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Today, we’ll introduce the concept of the P/E ratio for those who are learning about investing. To keep it practical, we’ll show how Aristocrat Leisure Limited’s (ASX:ALL) P/E ratio could help you assess the value on offer. Looking at earnings over the last twelve months, Aristocrat Leisure has a P/E ratio of 29.38. In other words, at today’s prices, investors are paying A$29.38 for every A$1 in prior year profit.
How Do I Calculate Aristocrat Leisure’s Price To Earnings Ratio?
The formula for P/E is:
Price to Earnings Ratio = Price per Share ÷ Earnings per Share (EPS)
Or for Aristocrat Leisure:
P/E of 29.38 = A$29.12 ÷ A$0.99 (Based on the year to March 2019.)
Is A High P/E Ratio Good?
A higher P/E ratio means that investors are paying a higher price for each A$1 of company earnings. That isn’t a good or a bad thing on its own, but a high P/E means that buyers have a higher opinion of the business’s prospects, relative to stocks with a lower P/E.
How Growth Rates Impact P/E Ratios
P/E ratios primarily reflect market expectations around earnings growth rates. When earnings grow, the ‘E’ increases, over time. And in that case, the P/E ratio itself will drop rather quickly. A lower P/E should indicate the stock is cheap relative to others — and that may attract buyers.
Notably, Aristocrat Leisure grew EPS by a whopping 26% in the last year. And earnings per share have improved by 35% annually, over the last five years. So we’d generally expect it to have a relatively high P/E ratio.
Does Aristocrat Leisure Have A Relatively High Or Low P/E For Its Industry?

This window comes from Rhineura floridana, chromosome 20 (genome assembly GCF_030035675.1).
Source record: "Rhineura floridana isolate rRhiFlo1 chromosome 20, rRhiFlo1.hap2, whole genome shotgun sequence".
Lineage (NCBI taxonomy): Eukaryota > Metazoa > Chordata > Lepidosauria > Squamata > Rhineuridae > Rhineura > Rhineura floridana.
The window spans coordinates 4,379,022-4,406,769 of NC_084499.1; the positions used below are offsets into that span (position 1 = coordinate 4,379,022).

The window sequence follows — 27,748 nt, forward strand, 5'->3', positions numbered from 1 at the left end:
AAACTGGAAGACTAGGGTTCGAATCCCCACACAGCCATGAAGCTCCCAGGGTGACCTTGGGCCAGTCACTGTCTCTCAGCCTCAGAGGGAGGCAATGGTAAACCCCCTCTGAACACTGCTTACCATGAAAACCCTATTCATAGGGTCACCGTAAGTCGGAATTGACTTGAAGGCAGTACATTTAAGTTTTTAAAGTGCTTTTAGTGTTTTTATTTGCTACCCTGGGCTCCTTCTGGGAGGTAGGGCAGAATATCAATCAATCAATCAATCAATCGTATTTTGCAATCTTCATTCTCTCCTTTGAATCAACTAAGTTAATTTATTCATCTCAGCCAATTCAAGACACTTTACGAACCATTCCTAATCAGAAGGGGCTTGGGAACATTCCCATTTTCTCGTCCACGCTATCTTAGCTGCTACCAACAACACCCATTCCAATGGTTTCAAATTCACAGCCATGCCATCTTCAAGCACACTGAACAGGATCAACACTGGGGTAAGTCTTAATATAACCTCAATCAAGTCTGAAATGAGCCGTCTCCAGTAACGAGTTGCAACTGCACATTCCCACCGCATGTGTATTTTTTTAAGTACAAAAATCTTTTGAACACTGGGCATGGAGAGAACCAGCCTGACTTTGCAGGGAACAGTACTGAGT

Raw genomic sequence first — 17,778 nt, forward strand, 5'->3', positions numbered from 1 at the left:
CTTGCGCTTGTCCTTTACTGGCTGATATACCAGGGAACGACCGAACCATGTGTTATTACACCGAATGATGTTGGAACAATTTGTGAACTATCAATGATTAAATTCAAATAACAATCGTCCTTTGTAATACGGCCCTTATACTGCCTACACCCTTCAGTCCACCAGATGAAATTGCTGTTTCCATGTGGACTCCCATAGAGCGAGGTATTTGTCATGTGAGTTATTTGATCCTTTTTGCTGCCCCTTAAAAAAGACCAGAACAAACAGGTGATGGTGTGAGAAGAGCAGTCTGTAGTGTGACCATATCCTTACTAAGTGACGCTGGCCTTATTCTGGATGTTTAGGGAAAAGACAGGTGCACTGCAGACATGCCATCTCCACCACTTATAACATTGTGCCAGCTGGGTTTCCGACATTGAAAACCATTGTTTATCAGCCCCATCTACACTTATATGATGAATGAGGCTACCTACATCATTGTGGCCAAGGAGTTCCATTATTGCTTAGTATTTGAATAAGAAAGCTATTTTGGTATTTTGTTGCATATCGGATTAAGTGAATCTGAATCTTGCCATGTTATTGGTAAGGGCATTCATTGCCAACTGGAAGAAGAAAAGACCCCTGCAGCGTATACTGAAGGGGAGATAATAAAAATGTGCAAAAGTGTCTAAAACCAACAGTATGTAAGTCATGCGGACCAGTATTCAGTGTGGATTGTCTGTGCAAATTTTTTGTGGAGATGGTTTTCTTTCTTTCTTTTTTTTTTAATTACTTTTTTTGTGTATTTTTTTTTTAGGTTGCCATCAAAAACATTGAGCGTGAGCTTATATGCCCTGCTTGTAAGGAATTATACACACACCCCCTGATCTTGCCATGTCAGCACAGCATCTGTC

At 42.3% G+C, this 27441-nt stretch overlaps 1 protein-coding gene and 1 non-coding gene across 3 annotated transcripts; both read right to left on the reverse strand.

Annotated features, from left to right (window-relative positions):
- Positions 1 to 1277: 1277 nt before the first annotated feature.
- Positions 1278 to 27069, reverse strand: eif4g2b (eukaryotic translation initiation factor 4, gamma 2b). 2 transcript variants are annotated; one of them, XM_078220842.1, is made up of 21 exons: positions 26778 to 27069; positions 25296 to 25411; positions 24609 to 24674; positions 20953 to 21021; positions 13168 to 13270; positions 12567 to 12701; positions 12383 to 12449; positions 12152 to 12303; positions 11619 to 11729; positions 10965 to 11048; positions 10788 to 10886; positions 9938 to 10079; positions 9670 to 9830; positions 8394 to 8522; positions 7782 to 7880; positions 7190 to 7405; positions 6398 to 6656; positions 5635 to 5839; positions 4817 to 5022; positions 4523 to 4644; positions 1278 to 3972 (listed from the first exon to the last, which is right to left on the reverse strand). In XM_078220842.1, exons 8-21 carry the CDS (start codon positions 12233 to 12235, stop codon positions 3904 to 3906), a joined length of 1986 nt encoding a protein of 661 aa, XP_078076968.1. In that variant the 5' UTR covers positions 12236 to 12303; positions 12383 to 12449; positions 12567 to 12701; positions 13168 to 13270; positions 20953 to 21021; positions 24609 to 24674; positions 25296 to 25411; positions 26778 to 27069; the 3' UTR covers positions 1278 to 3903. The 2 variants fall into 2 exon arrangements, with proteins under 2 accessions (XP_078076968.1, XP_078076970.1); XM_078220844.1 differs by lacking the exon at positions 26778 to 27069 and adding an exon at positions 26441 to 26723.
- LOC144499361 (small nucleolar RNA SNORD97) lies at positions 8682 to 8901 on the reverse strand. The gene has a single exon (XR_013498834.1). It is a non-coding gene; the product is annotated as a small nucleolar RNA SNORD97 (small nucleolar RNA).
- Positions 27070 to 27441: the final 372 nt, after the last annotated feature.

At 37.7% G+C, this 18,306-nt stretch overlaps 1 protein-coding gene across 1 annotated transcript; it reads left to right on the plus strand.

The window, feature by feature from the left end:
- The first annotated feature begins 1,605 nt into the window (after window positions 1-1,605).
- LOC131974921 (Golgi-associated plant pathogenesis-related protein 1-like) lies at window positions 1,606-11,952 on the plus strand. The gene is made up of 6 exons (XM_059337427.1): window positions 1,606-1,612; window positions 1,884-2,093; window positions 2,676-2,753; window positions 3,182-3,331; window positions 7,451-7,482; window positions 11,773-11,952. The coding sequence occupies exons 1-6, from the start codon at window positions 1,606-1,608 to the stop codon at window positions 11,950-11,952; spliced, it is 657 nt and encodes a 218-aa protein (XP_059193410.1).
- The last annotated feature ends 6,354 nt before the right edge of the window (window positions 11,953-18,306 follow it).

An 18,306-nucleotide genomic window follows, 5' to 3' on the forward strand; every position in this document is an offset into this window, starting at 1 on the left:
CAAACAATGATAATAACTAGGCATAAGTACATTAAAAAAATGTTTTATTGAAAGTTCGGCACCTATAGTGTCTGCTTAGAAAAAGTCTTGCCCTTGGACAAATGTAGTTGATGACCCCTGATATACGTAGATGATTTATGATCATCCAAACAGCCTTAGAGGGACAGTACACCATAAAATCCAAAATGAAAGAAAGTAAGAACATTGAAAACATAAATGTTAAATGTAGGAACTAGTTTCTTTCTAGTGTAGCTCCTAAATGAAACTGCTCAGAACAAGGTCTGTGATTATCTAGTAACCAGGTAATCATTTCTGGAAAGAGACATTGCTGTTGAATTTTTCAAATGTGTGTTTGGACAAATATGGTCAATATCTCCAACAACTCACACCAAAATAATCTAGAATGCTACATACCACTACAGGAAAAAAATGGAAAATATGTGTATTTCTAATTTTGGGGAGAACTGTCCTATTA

The P/E ratio indicates whether the market has higher or lower expectations of a company. As you can see below, Aristocrat Leisure has a higher P/E than the average company (17.6) in the hospitality industry.
Its relatively high P/E ratio indicates that Aristocrat Leisure shareholders think it will perform better than other companies in its industry classification. Clearly the market expects growth, but it isn’t guaranteed. So further research is always essential. I often monitor director buying and selling.
Don’t Forget: The P/E Does Not Account For Debt or Bank Deposits
The ‘Price’ in P/E reflects the market capitalization of the company. That means it doesn’t take debt or cash into account. The exact same company would hypothetically deserve a higher P/E ratio if it had a strong balance sheet, than if it had a weak one with lots of debt, because a cashed up company can spend on growth.
Such spending might be good or bad, overall, but the key point here is that you need to look at debt to understand the P/E ratio in context.
So What Does Aristocrat Leisure’s Balance Sheet Tell Us?
Aristocrat Leisure’s net debt is 13% of its market cap. That’s enough debt to impact the P/E ratio a little; so keep it in mind if you’re comparing it to companies without debt.
The Bottom Line On Aristocrat Leisure’s P/E Ratio
Aristocrat Leisure trades on a P/E ratio of 29.4, which is above the AU market average of 16.1. While the company does use modest debt, its recent earnings growth is very good. So on this analysis it seems reasonable that its P/E ratio is above average.
Investors have an opportunity when market expectations about a stock are wrong. If the reality for a company is better than it expects, you can make money by buying and holding for the long term. So this free visual report on analyst forecasts could hold the key to an excellent investment decision.
But note: Aristocrat Leisure may not be the best stock to buy. So take a peek at this free list of interesting companies with strong recent earnings growth (and a P/E ratio below 20).
We aim to bring you long-term focused research analysis driven by fundamental data. Note that our analysis may not factor in the latest price-sensitive company announcements or qualitative material.
If you spot an error that warrants correction, please contact the editor at email@example.com. This article by Simply Wall St is general in nature. It does not constitute a recommendation to buy or sell any stock, and does not take account of your objectives, or your financial situation. Simply Wall St has no position in the stocks mentioned. Thank you for reading.